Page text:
The location of his body was less than
75 feet from the road
and inside a pasture that was fenced properly with
5 strands of wire. The pasture was well kept and
could be viewed from the windows of the farm.
The horses had a great barn for shelter.
My point of telling you the location: I want
everyone to understand this did not happen
far off into the woods or where no one
lives. This is a farm. A home.
Cougars had been seen in this area. Reports
were made of the sightings. There was never
an investigation of the reports.
This horse was found
by his owner of 14 years. She owned him since
he was a colt. I cannot imagine the heartbreak
and the terror she felt. The other horses had
claw marks on them and needed to be
treated for shock.
DEC was contacted because it was obvious this was
a wild animal attack. A biologist came to the scene,
took digital pictures (that you are looking at),
and 35mm pictures the DEC now says are lost. And a
video. An officer was never sent nor did Ward
Stone come to view this horse. Instead, Buddy
was buried, because the owners felt this was
the "right thing to do for him."
DEC concluded that Buddy died of an illness, natural
causes, or attacked by coyotes, died and then was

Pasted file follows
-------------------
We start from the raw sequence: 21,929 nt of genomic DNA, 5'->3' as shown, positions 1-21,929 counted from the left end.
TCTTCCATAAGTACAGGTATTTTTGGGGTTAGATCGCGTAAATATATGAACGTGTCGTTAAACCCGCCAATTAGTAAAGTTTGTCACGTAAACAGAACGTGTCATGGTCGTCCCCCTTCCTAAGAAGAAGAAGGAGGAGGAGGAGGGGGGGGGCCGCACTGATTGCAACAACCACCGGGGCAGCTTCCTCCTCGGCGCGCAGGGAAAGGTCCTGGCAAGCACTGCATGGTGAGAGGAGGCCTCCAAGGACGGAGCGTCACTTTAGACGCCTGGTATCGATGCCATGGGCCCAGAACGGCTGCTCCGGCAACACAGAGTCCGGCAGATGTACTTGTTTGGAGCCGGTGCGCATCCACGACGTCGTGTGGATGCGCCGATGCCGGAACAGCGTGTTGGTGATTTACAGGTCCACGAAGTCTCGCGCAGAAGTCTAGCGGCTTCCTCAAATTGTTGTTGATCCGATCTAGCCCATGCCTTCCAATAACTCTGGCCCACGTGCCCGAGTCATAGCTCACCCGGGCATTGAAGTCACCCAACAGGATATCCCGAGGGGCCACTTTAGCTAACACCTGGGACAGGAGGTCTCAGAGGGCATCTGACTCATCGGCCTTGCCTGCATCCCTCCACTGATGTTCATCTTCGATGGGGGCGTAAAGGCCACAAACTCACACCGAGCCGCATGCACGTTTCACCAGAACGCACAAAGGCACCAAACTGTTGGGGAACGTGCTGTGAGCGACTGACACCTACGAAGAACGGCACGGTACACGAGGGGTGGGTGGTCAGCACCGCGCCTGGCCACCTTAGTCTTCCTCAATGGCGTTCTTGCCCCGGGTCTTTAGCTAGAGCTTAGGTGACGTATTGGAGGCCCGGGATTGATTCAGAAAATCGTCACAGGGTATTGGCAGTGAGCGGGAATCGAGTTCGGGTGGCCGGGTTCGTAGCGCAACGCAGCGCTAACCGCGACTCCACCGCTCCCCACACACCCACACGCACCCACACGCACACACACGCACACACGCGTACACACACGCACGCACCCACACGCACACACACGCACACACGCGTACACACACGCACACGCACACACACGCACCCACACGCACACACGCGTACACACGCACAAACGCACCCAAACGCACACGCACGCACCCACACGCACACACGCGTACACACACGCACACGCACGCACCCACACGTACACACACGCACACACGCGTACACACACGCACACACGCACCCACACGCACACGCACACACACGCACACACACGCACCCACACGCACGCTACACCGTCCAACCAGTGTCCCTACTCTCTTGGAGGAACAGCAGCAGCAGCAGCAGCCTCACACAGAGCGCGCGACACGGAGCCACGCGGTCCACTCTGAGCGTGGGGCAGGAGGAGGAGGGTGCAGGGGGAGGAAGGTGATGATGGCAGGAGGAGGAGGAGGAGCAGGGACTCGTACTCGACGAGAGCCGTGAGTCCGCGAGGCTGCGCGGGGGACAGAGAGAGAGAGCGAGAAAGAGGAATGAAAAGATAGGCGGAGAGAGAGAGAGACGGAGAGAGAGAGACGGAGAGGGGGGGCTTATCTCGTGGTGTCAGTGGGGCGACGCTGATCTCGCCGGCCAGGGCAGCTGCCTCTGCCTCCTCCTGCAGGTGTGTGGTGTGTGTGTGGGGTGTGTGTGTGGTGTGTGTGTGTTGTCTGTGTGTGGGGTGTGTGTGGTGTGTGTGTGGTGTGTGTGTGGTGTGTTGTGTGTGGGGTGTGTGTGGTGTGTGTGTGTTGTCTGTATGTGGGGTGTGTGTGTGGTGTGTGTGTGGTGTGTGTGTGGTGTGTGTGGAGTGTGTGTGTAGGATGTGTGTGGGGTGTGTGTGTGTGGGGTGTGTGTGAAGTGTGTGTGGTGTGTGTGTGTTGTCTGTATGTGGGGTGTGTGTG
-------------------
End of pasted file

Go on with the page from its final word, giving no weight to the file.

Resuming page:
fed on by coyotes. We do not believe this to be true.
Living in this area, we are all aware of the
coyotes. We see them. They are not attacking our
horses, and if they did try, there would be bites to the
legs of the horses. Canines bite legs. There were
no bites on the legs. In this herd of horses, if
coyotes were chasing them with intent of killing
them, you would have found some kicked and stomped
coyotes. They were four very strong, healthy,
moxie horses. There was evidence of a chase. There
were 2 shoes missing from Buddy, from trying to run.
The grounds were torn up from the panic they were in.
And no, he did not run into the tree and break his
neck. He did what any horse would do from instinct. He
went to the trees to try to get the animal off his
back or neck. This is where his life ended but not
without a huge fight and struggle from him and his
Look at the bite marks on the neck, look at the surgical
wounds. This is not the least bit typical of
coyotes. If you are a woodsman you have seen what
coyotes do with something such as a deer carcass. It's
a rip and tear mess. We are not scientists, but there
was evidence here. Although the owners were suffering
great grief, they should have been advised by the
experts not to bury Buddy until they were certain what
"animal caused his death."
In the name of Buddy
this is why I do this work.